Deep Learning is the Key to Unlocking an Organization’s Data Advantage

There is no doubt that artificial intelligence (AI) applications like deep learning and machine learning are transforming businesses and powering previously unimaginable discoveries.

The field of deep learning is a subset of machine learning, which is itself a subset of artificial intelligence. The objective is for technology to mimic the logic and reasoning behaviors of the human brain in order to address complicated problems and tasks that would normally require human intervention. Deep learning differs from machine learning by employing artificial neural networks that act in a similar fashion to our brains by allowing data to be segmented, processed, weighted for importance, and eventually offer weighted conclusions. There are different types of neural networks that are employed by machine leaning, such as convolutional neural networks (CNNs) and recurrent neural networks (RNNs) – each is better suited to different deep learning tasks.

Deep learning is now being employed across multiple fields, like computer vision, which uses a model to analyze image, video data, and identify multiple data points within it, such as objects, colors, and more. An example of a computer vision application is autonomous vehicles, which contain multiple cameras and other sensors that record images and videos of their surroundings in real time. Leveraging deep learning, the vehicle can understand what it is “seeing” and therefore make appropriate decisions about when to drive, stop, turn, and much more.

Another notable example is speech recognition. By using RNNs, a computer can “understand” a voice and interact with it accordingly. We see this application in our day-to-day lives with virtual assistants such as Apple’s Siri, Amazon’s Alexa, and others.

The primary benefit of deep learning for businesses is that it reduces the requirement for intervention by human decisionmakers. It therefore offers advantages to any organization that needs to modernize by automating unnecessary manual tasks to streamline operations, increase productivity, reduce costs, and free up employees to focus on more strategic projects.

To effectively employ deep learning, organizations require appropriate hardware to provide massive compute capabilities. GPUs are being deployed because of their ability to perform multiple computations in parallel. There are other accelerators that are well suited for these massive compute operations as well.

Organizations will also need a generous supply of data to feed the deep learning network, which “learns” how to identify and work according to the data it already knows. Unfortunately, many underestimate the enormous amounts of data a deep learning network needs to run and deliver value and lack the modern data infrastructure required to ‘feed’ that data to it. Often, AI initiatives stall because an organization is grappling with legacy infrastructure that is not conducive to deep learning and computer vision.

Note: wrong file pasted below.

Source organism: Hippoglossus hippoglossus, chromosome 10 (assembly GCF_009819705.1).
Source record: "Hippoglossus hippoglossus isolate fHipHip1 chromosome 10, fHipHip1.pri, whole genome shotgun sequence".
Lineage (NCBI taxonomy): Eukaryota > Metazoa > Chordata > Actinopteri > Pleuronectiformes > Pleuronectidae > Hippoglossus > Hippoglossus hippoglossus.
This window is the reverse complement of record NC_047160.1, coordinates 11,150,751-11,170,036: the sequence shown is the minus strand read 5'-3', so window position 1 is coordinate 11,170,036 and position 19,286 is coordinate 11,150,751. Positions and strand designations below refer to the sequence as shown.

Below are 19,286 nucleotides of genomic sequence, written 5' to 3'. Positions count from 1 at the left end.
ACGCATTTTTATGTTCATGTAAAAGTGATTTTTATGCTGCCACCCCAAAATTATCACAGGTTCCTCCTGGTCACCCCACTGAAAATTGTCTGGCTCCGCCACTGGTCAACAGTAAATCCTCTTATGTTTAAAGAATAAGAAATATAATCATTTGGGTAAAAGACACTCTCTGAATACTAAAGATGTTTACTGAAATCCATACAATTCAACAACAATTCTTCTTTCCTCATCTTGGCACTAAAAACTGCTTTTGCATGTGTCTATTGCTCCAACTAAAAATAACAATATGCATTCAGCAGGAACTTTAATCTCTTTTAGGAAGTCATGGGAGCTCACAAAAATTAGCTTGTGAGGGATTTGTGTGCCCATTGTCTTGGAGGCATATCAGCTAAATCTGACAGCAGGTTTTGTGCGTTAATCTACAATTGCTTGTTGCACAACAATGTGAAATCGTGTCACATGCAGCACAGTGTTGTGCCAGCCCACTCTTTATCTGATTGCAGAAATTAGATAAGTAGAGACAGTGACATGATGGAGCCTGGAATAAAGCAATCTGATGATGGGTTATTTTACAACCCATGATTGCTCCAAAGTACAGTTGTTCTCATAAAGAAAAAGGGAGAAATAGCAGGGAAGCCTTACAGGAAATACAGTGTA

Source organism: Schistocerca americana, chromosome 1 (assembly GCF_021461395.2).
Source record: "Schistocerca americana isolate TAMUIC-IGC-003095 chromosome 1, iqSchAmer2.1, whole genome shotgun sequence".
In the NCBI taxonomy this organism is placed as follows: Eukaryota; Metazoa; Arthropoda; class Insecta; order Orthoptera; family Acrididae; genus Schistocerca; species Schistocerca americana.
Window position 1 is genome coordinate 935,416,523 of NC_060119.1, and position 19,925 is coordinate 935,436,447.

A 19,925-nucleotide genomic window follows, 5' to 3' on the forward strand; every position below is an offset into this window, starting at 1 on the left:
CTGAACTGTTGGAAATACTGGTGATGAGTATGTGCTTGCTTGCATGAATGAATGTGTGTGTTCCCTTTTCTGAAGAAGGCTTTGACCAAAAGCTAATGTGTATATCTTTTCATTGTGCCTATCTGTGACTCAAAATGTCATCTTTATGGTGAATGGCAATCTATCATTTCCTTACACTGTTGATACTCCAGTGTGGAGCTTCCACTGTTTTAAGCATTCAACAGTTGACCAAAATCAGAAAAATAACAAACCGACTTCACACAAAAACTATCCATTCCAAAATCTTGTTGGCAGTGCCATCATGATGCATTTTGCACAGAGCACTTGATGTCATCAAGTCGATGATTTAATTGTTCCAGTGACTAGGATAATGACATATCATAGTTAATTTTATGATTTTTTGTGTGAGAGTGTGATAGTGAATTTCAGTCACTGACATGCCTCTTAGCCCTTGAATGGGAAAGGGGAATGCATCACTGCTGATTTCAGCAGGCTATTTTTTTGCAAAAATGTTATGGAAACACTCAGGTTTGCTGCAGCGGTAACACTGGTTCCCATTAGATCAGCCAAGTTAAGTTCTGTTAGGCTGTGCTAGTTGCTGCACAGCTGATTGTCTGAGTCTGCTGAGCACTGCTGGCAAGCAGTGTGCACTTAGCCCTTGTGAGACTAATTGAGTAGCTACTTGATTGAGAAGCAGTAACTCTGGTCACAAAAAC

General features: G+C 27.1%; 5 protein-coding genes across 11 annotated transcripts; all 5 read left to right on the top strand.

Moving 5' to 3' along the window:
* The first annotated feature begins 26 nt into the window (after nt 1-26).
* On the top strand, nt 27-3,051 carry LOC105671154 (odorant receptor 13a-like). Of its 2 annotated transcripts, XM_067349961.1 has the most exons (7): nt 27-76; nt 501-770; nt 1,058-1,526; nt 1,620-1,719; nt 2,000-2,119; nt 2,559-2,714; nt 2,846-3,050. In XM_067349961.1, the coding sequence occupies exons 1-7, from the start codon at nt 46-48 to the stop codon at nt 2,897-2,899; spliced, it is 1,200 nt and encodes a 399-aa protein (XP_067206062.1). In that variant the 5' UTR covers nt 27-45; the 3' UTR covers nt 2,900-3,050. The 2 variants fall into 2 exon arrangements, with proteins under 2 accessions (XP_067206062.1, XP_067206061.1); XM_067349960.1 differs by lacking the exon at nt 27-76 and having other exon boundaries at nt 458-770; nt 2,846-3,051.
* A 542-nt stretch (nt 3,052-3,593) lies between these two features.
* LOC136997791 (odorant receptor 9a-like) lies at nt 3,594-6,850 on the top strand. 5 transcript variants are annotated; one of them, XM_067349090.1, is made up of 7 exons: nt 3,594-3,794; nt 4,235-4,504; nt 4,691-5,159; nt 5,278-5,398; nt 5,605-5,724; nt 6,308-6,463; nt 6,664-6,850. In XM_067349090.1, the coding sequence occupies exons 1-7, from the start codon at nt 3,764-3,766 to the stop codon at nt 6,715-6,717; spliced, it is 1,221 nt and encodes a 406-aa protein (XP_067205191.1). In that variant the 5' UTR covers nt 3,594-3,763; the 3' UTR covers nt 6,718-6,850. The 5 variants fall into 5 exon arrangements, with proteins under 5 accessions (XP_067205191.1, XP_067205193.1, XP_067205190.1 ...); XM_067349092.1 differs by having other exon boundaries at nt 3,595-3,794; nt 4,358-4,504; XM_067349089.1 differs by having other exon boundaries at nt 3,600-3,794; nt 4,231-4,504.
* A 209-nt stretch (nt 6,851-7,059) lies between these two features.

According to Gartner Inc.: “AI projects are characterized by high failure rates and take a long time to move from pilot to production. Slightly more than 50% make it from pilot to production, and those take an average of nine months.”

Gathering, processing, and storing huge volumes of data in an effective fashion can present a significant challenge for many organizations, which only compounds as they grow and mature their deep learning capabilities.

In many cases, organizations will require a deep learning environment that can scale multiple GPUs and other accelerators, in addition to being supported by a high-performance data platform environment. That platform must be able to serve data rapidly and efficiently to the GPUs/accelerators to ensure they are not idling and waiting for data, thereby slowing the entire process, and wasting precious time, money, and resources.

The use of AI, machine learning and deep learning is rapidly becoming a strategic imperative for any business that wants to keep pace in our data-driven world. Organizations that are not harnessing the enormous potential operational and cost-saving benefits of these three advanced applications are missing out on a significant competitive advantage.

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About Author

Shimon Ben-David is the Chief Technology Officer at WEKA, where he is responsible for actively engaging with the company's customers and partners to track emerging trends and bring actionable feedback and insights to its engineering and product management teams. Prior to joining WEKA, Shimon ran Support Services for Primary Data, XtremIO, IBM, and XIV Storage. He met WEKA's leadership team when he managed IT at XIV, prior to the company being acquired by IBM in 2007. Shimon studied Computer Science and Philosophy at Ramat Gan University.